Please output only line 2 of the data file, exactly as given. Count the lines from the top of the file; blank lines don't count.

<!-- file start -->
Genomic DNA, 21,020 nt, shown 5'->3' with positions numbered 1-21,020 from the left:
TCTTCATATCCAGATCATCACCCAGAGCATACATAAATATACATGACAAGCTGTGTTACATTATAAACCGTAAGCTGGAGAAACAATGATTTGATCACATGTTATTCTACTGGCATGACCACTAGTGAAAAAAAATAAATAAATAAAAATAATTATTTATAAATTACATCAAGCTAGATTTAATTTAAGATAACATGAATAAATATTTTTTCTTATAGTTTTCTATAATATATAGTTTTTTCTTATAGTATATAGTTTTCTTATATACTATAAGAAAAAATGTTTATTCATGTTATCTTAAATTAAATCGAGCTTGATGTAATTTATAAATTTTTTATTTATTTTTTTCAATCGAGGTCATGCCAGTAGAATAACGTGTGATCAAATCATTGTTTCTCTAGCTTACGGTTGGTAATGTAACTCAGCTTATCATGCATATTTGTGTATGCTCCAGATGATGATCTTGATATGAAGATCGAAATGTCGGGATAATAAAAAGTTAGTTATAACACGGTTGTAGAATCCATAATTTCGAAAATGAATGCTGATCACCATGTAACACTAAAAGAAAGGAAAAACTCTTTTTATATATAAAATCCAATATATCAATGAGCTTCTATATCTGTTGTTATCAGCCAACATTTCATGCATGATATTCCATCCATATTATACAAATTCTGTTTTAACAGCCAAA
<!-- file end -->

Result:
TCTTCATATCCAGATCATCACCCAGAGCATACATAAATATACATGACAAGCTGTGTTACATTATAAACCGTAAGCTGGAGAAACAATGATTTGATCACATGTTATTCTACTGGCATGACCACTAGTGAAAAAAAATAAATAAATAAAAATAATTATTTATAAATTACATCAAGCTAGATTTAATTTAAGATAACATGAATAAATATTTTTTCTTATAGTTTTCTATAATATATAGTTTTTTCTTATAGTATATAGTTTTCTTATATACTATAAGAAAAAATGTTTATTCATGTTATCTTAAATTAAATCGAGCTTGATGTAATTTATAAATTTTTTATTTATTTTTTTCAATCGAGGTCATGCCAGTAGAATAACGTGTGATCAAATCATTGTTTCTCTAGCTTACGGTTGGTAATGTAACTCAGCTTATCATGCATATTTGTGTATGCTCCAGATGATGATCTTGATATGAAGATCGAAATGTCGGGATAATAAAAAGTTAGTTATAACACGGTTGTAGAATCCATAATTTCGAAAATGAATGCTGATCACCATGTAACACTAAAAGAAAGGAAAAACTCTTTTTATATATAAAATCCAATATATCAATGAGCTTCTATATCTGTTGTTATCAGCCAACATTTCATGCATGATATTCCATCCATATTATACAAATTCTGTTTTAACAGCCAAA